Discussion
Teratoma presenting with encephalitis is an uncommon but well-described condition in the psychiatric and medical literature. It was first reported in 19971-4 and formally defned in 2007 after the anti-NMDA receptor antibody was discovered.6 At least 500 cases have been reported,1,2 affecting both sexes but predominantly females (80%), with ages ranging from infancy to the 90s.2,7,8 Most patients with a diagnosis of anti–NMDA receptor encephalitis are aged between 18.5 and 24 years,2,9-11 with associated teratoma in 60% of those who are female.9,12 
Symptoms start with a nonspecific prodrome, such as mucocutaneous blisters,7 headache, or fatigue. Patients are afebrile2 and present within weeks with neuropsychiatric symptoms. Roughly 77% are initially evaluated by psychiatrists9 and receive diagnoses of bipolar disorder or schizophrenia.2,13 Symptoms include hallucinations, psychosis, memory disturbances, disinhibition, dyskinesia, autonomic dysfunction with flushing, tachycardia, arrhythmia, hypersalivation, catatonia, central hypoventilation, and diaphoresis.1,11,12 
The outcome depends on the speed of diagnosis, time to operation, and nosocomial complications.8 Excision of a teratoma yields improvement in 80% of patients.1 Permanent neurologic sequelae remain in 11.5%,11 and the mortality rate has been reported to be as high as 7%,1 which is independent of teratoma type.11 
Teratomas with anti-NMDA receptors are related to immune infiltrates in the brain14; antibody deposits have been found in the brain on autopsy.15 The disease typically shows lymphocytic pleocytosis on cerebrospinal fluid (CSF) evaluation14 early in the disease and oligoclonal bands in advanced stages.16 Neuronal components in a teratoma typically trigger the immunologic reaction,15 although not all teratomas have neuronal components.17 The disease may be diagnosed by antibody titers, which are highest with confirmed malignancy10 and can be tested in blood, CSF, or tumor specimens. Normal antibody titers have a level less than 1:10 in the serum and less than 1:1 in the CSF.4 Levels should be monitored for improvement.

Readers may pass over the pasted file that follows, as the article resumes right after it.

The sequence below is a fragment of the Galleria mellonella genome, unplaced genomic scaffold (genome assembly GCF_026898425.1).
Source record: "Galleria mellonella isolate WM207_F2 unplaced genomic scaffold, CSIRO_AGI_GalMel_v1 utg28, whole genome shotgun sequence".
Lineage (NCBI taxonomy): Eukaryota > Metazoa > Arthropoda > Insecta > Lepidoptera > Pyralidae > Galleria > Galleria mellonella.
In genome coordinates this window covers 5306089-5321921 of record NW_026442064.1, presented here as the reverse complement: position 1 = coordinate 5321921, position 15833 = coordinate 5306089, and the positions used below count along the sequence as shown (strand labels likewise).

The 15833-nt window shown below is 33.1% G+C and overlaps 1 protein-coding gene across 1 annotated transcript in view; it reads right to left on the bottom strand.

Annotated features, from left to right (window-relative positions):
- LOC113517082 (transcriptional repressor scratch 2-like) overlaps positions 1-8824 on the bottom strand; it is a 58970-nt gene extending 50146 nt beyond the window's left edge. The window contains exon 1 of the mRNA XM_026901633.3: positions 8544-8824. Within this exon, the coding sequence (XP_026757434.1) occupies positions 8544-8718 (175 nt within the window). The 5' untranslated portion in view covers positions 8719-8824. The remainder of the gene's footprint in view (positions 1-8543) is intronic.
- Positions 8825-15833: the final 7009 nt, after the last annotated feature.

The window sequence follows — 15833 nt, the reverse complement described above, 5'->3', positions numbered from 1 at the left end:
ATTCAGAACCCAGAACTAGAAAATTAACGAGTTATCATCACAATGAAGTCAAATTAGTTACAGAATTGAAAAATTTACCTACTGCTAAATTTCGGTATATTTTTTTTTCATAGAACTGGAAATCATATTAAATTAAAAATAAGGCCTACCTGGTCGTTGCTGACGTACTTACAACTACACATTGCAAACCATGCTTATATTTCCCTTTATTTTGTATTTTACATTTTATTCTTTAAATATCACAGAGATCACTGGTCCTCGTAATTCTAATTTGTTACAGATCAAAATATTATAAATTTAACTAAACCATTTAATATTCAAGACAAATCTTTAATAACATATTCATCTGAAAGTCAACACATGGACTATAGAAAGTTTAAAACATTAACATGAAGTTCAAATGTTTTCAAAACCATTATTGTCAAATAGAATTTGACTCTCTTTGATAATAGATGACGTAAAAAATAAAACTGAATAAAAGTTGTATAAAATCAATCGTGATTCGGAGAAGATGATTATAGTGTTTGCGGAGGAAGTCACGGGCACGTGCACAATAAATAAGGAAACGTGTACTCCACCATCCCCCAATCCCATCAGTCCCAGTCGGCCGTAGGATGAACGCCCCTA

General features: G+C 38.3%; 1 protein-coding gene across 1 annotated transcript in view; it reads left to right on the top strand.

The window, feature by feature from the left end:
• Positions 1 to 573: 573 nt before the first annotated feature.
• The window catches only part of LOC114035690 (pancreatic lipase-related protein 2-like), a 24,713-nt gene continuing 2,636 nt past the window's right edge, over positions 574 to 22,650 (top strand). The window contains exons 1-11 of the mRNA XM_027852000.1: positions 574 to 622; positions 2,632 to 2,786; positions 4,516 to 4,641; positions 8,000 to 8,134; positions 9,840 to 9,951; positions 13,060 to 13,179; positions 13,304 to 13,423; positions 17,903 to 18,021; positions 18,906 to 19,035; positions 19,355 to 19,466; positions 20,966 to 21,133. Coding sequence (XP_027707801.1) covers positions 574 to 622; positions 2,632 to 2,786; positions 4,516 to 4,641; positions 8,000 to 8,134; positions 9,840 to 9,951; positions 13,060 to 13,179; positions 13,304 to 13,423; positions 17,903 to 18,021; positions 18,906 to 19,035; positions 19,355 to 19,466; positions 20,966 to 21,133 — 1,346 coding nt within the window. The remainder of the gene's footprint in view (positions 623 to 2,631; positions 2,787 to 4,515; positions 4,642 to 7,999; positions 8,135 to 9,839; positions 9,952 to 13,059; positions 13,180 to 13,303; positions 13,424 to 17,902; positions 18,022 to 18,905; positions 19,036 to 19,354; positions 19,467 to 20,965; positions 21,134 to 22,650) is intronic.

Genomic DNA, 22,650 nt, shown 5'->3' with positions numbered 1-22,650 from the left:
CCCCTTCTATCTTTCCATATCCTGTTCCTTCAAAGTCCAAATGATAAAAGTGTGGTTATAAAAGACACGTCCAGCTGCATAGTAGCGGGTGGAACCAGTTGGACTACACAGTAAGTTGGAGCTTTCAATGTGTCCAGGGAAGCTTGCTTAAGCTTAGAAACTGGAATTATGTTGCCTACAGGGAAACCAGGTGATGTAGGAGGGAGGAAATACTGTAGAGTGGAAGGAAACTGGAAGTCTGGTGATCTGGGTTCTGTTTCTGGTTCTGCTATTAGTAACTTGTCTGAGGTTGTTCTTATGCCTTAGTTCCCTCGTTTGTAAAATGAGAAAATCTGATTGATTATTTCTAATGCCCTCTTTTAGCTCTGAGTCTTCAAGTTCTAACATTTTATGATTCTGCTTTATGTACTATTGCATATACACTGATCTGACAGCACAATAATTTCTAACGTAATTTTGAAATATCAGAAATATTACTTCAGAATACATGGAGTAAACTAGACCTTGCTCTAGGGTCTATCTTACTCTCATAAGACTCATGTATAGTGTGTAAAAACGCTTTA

Symptom duration ranges from weeks to years, usually with rapid onset. Primary management involves tumor excision, high-dose steroids, intravenous immunoglobulins, or plasmapheresis.2 Tumor excision is linked to recovery time. If the aforementioned treatment methods fail, second-line therapy with rituximab and cyclophosphamide can be administered.2 Neurologic recovery is reported to be 80% by a median of 24 months, and typically after lengthy hospitalization and multidisciplinary treatment approaches.1 Relapse is possible in 12% of patients.1 The differential diagnoses for anti-NMDA receptor encephalitis includes drug toxicity, metabolic dysfunction, psychosis, seizures, viral encephalitis, autoimmune encephalitis, neuroleptic malignant syndrome, vasculitic diseases, Hashimoto encephalopathy, other infection, or a space-occupying brain lesion.2,12 
Emergent surgical intervention is recommended after neurologic stabilization, with best outcomes when performed less than 4 months after diagnosis.6 In a systematic review of cases, median time to surgical procedure for a teratoma was reported to be 28 days, with a range of 2 to 455 days (mean [SD], 71.4 [88.5] days), because the relationship between teratoma and encephalitis had been initially unclear in certain cases.11 The typical surgical procedure was excision of teratoma with a cystectomy and unilateral salpingo-oophorectomy or debulking. Staging procedures were reserved for immature teratomas.11 Outcomes are typically better for patients with shorter time to resection.6 It should be noted that owing to anesthetic drug interactions, anesthesia consultation is recommended to avoid undue stimulation of the glutamate receptors.